THE VATICAN NECROPOLIS UNDER ST. PETER'S BASILICA The site, by ancient tradition, is recognized as the burial place of the apostle Peter, who should have suffered martyrdom in the Horti of Nero.
The Vatican Necropolis, located under St. Peter's Basilica at the Vatican, below the level of the Vatican grottoes, in the nave of the basilica, is a cemetery of Roman epoch, placed near the Circus of Nero, where they coexist pagan and Christian tombs since remained in use from the second to the fourth century.
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The Vatican necropolis was orignally a burial ground built on the southern slope of the Vatican Hill, adjacent to a circus built by Emperor Caligula. In accordance with the Roman law, it was forbidden to bury the dead within the city walls. For this reason, burial grounds sprang up along the roads outside of the city cemeteries. One of these streets, the Via Cornelia, ran north along the Vatican hill.
According to tradition, the Apostle Peter was martyred in the year 64 or 67 during the reign of Emperor Nero. Peter is said to be buried in the necropolis because of its proximity to the Circus of Nero where he was martyred. After the Edict of Milan the Emperor Constantine began construction of the first St. Peter's Church, also known as Old St. Peter's Basilica. At this time, the Roman necropolis was still in use. This is known because a coin was found inside an urn dating from 318 CE. During this time, the necropolis was protected by law and was untouchable. However, Emperor Constantine I decided to build a basilica, which would be located just above the supposed grave of the Apostle Peter. To obtain the necessary amount of flat area for the planned construction, Emperor Constantine I excavated part of the necropolis of the Vatican hill, which can be seen in the figure.This caused the necropolis to be filled with soil and building debris, with the exception of St. Peter's tomb, which was preserved.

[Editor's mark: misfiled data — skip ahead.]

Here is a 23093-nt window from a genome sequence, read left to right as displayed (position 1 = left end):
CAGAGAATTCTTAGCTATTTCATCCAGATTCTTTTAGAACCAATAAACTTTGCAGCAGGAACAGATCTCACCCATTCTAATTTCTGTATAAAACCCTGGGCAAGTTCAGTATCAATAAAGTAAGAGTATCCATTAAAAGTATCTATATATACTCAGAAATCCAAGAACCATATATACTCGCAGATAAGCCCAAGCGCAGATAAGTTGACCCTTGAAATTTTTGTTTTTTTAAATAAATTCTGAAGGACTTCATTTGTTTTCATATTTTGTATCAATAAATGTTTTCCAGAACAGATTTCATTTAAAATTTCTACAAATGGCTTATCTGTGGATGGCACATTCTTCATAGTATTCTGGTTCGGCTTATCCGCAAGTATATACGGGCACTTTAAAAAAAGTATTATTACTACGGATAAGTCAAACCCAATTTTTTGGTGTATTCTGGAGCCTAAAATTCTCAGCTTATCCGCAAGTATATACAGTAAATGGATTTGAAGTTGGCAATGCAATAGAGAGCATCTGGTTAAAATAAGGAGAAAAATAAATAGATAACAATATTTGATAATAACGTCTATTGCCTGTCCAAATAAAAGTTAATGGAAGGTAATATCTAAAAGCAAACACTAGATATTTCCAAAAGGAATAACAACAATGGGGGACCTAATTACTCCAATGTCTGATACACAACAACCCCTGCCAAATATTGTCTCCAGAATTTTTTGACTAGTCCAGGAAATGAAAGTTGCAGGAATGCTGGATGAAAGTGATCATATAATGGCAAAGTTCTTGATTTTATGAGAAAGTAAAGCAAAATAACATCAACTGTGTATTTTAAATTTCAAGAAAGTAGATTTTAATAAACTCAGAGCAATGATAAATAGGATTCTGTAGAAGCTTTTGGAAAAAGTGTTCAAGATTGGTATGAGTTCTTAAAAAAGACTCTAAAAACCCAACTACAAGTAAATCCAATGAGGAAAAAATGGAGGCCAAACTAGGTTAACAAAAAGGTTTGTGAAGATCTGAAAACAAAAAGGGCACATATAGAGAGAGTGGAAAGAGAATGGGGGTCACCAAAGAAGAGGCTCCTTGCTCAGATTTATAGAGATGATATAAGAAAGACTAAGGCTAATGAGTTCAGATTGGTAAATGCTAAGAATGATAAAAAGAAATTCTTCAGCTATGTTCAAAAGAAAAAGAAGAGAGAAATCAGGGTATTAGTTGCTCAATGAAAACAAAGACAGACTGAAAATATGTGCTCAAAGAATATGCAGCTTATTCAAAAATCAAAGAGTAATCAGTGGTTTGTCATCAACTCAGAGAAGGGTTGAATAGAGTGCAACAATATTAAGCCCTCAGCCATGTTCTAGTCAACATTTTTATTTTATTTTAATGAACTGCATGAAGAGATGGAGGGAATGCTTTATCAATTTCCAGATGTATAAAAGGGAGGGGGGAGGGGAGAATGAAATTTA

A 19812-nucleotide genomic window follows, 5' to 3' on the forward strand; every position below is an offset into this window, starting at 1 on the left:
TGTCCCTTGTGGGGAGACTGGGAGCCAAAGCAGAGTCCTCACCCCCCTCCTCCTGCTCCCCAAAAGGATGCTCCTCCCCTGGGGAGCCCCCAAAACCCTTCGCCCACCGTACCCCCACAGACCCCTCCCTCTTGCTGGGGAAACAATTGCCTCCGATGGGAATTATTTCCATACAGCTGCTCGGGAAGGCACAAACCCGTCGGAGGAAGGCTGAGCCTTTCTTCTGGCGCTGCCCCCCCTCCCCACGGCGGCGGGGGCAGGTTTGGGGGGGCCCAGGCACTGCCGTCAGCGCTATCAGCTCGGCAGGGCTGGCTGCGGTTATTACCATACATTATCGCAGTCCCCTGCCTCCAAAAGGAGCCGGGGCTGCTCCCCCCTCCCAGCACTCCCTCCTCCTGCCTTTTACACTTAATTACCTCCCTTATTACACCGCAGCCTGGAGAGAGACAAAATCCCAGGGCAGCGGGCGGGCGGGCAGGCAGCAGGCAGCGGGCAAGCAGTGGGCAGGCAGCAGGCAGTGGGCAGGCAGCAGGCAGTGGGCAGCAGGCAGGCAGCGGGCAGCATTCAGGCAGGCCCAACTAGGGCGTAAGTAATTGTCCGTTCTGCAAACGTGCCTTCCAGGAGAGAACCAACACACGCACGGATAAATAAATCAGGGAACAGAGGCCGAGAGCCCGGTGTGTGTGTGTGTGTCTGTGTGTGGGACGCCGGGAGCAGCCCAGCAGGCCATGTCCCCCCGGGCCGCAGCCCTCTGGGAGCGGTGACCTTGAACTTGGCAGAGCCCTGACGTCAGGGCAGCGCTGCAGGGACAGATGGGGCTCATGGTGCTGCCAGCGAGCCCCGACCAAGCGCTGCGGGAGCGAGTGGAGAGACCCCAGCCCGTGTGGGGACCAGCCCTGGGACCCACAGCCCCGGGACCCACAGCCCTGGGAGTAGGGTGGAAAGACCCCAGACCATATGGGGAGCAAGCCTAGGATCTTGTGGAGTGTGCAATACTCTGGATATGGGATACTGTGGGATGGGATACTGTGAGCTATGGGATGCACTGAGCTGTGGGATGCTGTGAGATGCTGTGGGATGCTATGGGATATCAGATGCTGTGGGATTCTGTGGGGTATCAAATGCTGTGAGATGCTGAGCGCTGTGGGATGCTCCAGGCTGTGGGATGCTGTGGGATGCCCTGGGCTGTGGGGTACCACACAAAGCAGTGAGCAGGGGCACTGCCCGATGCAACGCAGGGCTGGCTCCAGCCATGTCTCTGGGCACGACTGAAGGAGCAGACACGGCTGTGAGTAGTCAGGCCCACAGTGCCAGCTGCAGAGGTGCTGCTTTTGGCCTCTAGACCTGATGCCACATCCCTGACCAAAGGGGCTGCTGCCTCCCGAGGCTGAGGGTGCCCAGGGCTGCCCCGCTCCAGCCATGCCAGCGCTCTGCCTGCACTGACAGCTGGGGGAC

The field named P (Peter Campus) is the small area in which the suspected grave of the Apostle Peter is located. Peter was, according to tradition, after his martyrdom in the Circus Nero, buried here. Some 100 years after the death of Peter, a shrine was erected over his grave. This shrine is adjacent to the so-called Red Wall. Immediately adjacent to the suspected Peter grave, some other tombs were found. The arrangement of the graves suggests that the place of Peter's tomb was the site of some early veneration. The shrine, also called the "Trophy of Gaius", is named for the theologian Gaius of Rome who lived in Rome during the time of Pope Zephyrinus (198-217 CE).
The Greek term used by Gaius—tropaion—usually means a monument or a trophy of victory. Eusebius interpreted the quote 100 years later as an indication of honorific graves. On the right side of the "Trophy of Gaius" is attached at right angles, the so-called Graffiti Wall, named after the large number of Latin graffiti to be found there. During the excavations in the grave the mortal remains of the Apostle Peter were not found. There were, however, in a marble-lined hole of the graffiti wall, some human bones. The archaeologist Margherita Guarducci suggested that during the time of construction of the Constantinian basilica, the remains of the Apostle Peter were removed from his original grave and placed in the opening. The archaeologist pointed to inscriptions in the wall behind the pillar monument including the letters EN PETR ... I, as the designation of Peter relics. Other archaeological sites in Rome also have similar graffiti, suggesting that therein is a commemoration (by Christians) to Peter and Paul as martyrs.